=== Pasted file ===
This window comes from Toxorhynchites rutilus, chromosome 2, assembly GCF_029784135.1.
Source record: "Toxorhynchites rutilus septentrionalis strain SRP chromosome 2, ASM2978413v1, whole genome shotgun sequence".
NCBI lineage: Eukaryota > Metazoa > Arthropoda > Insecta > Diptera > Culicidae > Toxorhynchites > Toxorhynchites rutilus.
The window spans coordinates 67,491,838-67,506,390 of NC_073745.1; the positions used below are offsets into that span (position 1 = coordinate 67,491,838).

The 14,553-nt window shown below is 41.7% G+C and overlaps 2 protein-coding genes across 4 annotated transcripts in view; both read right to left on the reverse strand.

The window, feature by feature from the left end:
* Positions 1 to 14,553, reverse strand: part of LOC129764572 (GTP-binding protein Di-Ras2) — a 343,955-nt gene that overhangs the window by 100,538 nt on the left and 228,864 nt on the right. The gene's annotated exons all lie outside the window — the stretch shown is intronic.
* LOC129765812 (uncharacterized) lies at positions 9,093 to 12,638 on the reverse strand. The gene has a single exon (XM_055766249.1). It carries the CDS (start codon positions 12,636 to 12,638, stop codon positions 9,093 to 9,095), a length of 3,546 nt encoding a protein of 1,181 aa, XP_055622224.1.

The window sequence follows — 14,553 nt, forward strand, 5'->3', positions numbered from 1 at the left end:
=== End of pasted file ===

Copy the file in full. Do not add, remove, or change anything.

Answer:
This window comes from Toxorhynchites rutilus, chromosome 2, assembly GCF_029784135.1.
Source record: "Toxorhynchites rutilus septentrionalis strain SRP chromosome 2, ASM2978413v1, whole genome shotgun sequence".
NCBI lineage: Eukaryota > Metazoa > Arthropoda > Insecta > Diptera > Culicidae > Toxorhynchites > Toxorhynchites rutilus.
The window spans coordinates 67,491,838-67,506,390 of NC_073745.1; the positions used below are offsets into that span (position 1 = coordinate 67,491,838).

The 14,553-nt window shown below is 41.7% G+C and overlaps 2 protein-coding genes across 4 annotated transcripts in view; both read right to left on the reverse strand.

The window, feature by feature from the left end:
* Positions 1 to 14,553, reverse strand: part of LOC129764572 (GTP-binding protein Di-Ras2) — a 343,955-nt gene that overhangs the window by 100,538 nt on the left and 228,864 nt on the right. The gene's annotated exons all lie outside the window — the stretch shown is intronic.
* LOC129765812 (uncharacterized) lies at positions 9,093 to 12,638 on the reverse strand. The gene has a single exon (XM_055766249.1). It carries the CDS (start codon positions 12,636 to 12,638, stop codon positions 9,093 to 9,095), a length of 3,546 nt encoding a protein of 1,181 aa, XP_055622224.1.

The window sequence follows — 14,553 nt, forward strand, 5'->3', positions numbered from 1 at the left end: